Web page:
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Posts Tagged ‘photographs’

Gray's Carpet Factory 1920s

Gray’s Carpet Factory 1920s

 

December 2015 – January 2016

The bygone days of the town and its people are celebrated in this exhibition of images from the library service’s photographic collection. Special features include Gray’s carpet factory and Daniel Wyllie’s chemical works.

Carnegie Library, 12 Main Street, Ayr KA8 8EB

The exhibition is on display in the Non-Fiction Lending Department.

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onthesands_troon

Troon Library are having an exhibition of photographs of Troon from days gone by.  They would love to involve the local community in this exhibition and would be very appreciative of anyone who can help in lending any photographs to be displayed.  If you can help please contact Annette Simpson at Troon Library on 01292 315352.  Please note photographs must be received by May 20, 2015.

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The burgh of Ayr has had a library for many years. The Ayr Library Society was founded in 1762, but it took until 1870 before Ayr ‘s first Public Library was established, inheriting the book stock of other local libraries to its collection. Like its predecessors, the Public Library was privately organised, and financed by subscription: the Public Libraries Act had empowered local authorities to provide a free library service from public funds, provided the ratepayers voted in favour, but in Ayr no such consent was forthcoming. To keep down the subscription fees, money was raised from public lectures and in 1890, the library committee invited the Scottish-American steel magnate and philanthropist Andrew Carnegie (then residing at Cluny Castle near Kingussie) to be one of their speakers. Mr Carnegie declined due to prior commitments, but further correspondence led to an offer from him of £10,000 for a new building if the town would adopt the Public Libraries Act. Posters and handbills urging acceptance were printed, and this time a majority voted for the Act and the plans were made for a new library building.

One of the designs submitted for the new library.

One of the designs submitted for the new library.

This design was submitted by Messrs Morris and Hunter

This design was submitted by Messrs Morris and Hunter

The images above were submitted as part of a competition to design the new library, but the designs were considered too elaborate.

The winning design for Carnegie Library came from the firm of Campbell, Douglas and Morrison of Glasgow.

The winning design for Carnegie Library came from the firm of Campbell Douglas and Morrison of Glasgow.

Built in 1893, the original two-storey building fronting on to Main Street is of red sandstone in late Victorian Renaissance style. If you look closely you can see the front of the building has changed.  The left of the building was originally home to the Carnegie Librarian.  This was closed in 1925 and the exterior was brought into harmony with the rest of the building. It is now home to our computer department.

Until the 1970s' the Local and Family History Library at Carnegie was used as an Art Gallery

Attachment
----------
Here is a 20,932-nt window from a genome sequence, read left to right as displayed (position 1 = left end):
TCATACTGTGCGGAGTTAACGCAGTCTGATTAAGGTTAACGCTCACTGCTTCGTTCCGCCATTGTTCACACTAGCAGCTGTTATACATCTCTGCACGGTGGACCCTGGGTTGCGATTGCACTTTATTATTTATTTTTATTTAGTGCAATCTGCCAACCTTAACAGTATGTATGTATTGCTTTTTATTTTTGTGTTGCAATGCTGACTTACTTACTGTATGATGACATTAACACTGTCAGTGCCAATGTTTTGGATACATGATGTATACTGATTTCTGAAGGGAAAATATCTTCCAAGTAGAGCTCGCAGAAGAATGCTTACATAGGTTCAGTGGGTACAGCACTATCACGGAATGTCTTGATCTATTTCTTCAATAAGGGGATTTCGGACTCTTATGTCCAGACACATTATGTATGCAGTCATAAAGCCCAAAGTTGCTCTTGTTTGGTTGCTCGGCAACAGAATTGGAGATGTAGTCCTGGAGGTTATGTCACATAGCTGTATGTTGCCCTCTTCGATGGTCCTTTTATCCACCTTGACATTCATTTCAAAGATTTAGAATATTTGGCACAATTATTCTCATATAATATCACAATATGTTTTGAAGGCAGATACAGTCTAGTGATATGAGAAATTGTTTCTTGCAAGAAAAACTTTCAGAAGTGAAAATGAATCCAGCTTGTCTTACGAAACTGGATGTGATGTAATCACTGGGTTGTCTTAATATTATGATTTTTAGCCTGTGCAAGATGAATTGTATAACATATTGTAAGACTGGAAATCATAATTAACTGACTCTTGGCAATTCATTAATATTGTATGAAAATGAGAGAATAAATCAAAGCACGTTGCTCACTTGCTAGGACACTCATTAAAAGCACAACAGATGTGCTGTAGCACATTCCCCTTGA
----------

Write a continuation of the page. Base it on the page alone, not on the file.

Until the 1970s’ the Local and Family History Library at Carnegie was used as an Art Gallery

Garden Street, before the rear library extension.

Garden Street, before the rear library extension.

The downstairs lending area was extended rearwards to Garden Street in 1932, and a further extension at the rear accommodating a spacious lecture room/reference library was designed by the distinguished Ayr firm of James Kennedy Hunter (Hunter himself had died in 1929). This was opened on 22 January 1934 by Flight Lieutenant David McIntyre, who spoke about his pioneer flight over Everest the previous year. (McIntyre would later take a leading role in establishing Prestwick Airport.)

The Librarian and staff of the Carnegie Library in July 1904. Left to right: Miss Gordon; Miss McIIwraith (Senior Assistant); David Duff; Miss Morton and Miss Briggs

The Librarian and staff of the Carnegie Library in July 1904. Left to right: Miss Gordon; Miss McIIwraith (Senior Assistant); David Duff; Miss Morton and Miss Briggs

Mr James Nicol Walker, was well know in Ayr as a photographer. He was frequently seen in the Carnegie Library browsing through a book or scanning newspapers or periodicals.

Mr James Nicol Walker, was well know in Ayr as a photographer. He was frequently seen in the Carnegie Library browsing through a book or scanning newspapers or periodicals.

Do you have any memories about visiting the Carnegie Library in Ayr? If you do we would love to hear from you. Just send us an email: localhistory@south-ayrshire.gov.uk

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Quadrangle. 1969. © K.M. Andrew.

The Library at the Ayr Campus of the University of the West of Scotland has an archive of almost 900 photographs of Craigie College of Education staff and student activities. The pictures were taken between 1964 and 1978 and include shots of new student intakes, classroom and social situations, college theatrical productions and much more. Do you recognise anyone in the photographs? Are you in the photographs? View these fascinating images to see how the college looked when it first opened in 1964 as a teacher-training college and get an insight into the life of students and staff who studied and worked there in the mid 1960s to late 1970s.

Students who graduated from Craigie College are automatically members of UWS’s Alumni Association so, whether or not you are in the photos, if you qualified from Craigie any time from 1964 onwards then please do register your details with the Alumni Association.

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